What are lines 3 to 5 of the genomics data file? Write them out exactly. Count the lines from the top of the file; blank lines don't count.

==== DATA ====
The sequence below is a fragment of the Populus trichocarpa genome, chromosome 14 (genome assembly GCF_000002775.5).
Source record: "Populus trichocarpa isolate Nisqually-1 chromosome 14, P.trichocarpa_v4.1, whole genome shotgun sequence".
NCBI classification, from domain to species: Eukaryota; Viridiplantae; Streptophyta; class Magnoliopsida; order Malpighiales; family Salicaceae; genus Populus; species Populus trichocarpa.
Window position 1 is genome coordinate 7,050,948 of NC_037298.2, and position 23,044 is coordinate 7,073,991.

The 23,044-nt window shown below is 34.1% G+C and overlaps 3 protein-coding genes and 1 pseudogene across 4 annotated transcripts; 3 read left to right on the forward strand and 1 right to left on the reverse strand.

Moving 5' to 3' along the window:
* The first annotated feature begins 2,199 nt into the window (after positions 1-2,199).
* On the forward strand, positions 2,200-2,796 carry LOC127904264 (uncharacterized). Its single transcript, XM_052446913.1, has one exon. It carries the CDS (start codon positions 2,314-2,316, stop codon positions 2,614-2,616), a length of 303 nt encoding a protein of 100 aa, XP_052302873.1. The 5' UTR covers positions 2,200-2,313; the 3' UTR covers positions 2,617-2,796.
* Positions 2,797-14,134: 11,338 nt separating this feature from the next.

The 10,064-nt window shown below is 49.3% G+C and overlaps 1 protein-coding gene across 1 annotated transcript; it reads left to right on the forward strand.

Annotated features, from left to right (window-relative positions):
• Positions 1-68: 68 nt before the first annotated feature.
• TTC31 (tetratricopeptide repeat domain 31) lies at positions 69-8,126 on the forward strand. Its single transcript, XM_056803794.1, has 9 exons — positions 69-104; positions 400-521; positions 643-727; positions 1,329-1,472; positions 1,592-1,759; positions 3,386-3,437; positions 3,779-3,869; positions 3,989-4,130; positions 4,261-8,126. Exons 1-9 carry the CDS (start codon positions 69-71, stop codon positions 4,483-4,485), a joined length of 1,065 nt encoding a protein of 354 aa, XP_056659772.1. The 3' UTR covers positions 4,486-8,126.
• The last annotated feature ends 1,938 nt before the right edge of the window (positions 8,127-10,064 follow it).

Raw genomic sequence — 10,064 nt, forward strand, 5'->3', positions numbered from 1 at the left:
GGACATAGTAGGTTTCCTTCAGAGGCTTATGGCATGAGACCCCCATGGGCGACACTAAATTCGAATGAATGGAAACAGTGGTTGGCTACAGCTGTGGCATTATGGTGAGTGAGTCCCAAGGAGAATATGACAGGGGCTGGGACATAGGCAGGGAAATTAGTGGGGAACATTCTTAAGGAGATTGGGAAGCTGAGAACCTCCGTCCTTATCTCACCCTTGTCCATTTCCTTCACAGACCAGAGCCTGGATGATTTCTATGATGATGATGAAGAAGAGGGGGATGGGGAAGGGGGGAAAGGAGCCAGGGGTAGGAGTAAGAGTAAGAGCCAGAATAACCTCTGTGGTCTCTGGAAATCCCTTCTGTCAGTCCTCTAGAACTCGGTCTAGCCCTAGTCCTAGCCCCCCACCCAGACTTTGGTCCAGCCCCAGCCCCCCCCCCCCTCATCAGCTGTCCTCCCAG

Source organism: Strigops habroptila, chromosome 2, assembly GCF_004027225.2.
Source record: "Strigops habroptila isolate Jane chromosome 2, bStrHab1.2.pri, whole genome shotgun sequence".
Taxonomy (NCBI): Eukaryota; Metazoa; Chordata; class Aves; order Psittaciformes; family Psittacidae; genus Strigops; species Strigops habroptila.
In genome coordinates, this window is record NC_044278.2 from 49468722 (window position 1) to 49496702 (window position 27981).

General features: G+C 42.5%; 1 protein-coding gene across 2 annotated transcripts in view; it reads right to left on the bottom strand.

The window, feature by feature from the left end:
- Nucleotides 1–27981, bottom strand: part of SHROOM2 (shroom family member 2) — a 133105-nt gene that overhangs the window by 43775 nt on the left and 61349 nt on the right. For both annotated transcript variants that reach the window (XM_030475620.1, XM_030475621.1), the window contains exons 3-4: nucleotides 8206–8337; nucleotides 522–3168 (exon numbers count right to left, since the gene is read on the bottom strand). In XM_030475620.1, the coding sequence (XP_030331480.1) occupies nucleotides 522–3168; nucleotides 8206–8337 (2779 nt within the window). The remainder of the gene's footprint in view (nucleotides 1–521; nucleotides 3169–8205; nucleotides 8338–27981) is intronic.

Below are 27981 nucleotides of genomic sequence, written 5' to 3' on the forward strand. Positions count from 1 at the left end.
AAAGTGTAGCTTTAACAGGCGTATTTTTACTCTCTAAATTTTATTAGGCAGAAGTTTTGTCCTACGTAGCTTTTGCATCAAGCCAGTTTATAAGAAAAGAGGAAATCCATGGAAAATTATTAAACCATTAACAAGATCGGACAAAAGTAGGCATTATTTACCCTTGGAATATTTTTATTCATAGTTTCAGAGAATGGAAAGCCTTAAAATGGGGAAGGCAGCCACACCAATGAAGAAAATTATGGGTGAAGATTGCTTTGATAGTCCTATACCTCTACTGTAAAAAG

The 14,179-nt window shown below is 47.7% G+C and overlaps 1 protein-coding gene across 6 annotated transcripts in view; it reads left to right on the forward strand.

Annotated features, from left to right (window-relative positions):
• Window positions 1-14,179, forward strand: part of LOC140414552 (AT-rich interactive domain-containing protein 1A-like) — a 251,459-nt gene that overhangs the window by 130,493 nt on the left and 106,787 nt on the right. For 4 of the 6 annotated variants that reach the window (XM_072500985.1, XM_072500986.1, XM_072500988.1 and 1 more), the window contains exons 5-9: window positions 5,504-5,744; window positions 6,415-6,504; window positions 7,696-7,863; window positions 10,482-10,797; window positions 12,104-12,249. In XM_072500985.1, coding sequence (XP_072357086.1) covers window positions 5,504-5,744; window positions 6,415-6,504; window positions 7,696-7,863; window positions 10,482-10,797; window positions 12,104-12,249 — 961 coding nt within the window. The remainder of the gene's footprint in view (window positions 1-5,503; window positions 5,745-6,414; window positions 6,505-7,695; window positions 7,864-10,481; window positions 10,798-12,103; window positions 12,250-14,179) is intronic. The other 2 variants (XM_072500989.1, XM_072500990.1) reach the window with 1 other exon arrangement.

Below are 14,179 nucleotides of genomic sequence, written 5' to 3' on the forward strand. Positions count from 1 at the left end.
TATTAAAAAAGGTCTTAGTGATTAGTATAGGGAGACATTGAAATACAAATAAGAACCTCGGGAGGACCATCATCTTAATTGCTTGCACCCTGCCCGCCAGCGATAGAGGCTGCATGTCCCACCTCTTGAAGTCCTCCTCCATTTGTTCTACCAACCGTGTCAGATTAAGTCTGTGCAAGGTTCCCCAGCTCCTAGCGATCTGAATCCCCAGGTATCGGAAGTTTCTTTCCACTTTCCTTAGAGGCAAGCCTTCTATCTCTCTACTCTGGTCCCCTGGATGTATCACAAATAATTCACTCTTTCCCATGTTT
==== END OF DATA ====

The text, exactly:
NCBI classification, from domain to species: Eukaryota; Viridiplantae; Streptophyta; class Magnoliopsida; order Malpighiales; family Salicaceae; genus Populus; species Populus trichocarpa.
Window position 1 is genome coordinate 7,050,948 of NC_037298.2, and position 23,044 is coordinate 7,073,991.

The 23,044-nt window shown below is 34.1% G+C and overlaps 3 protein-coding genes and 1 pseudogene across 4 annotated transcripts; 3 read left to right on the forward strand and 1 right to left on the reverse strand.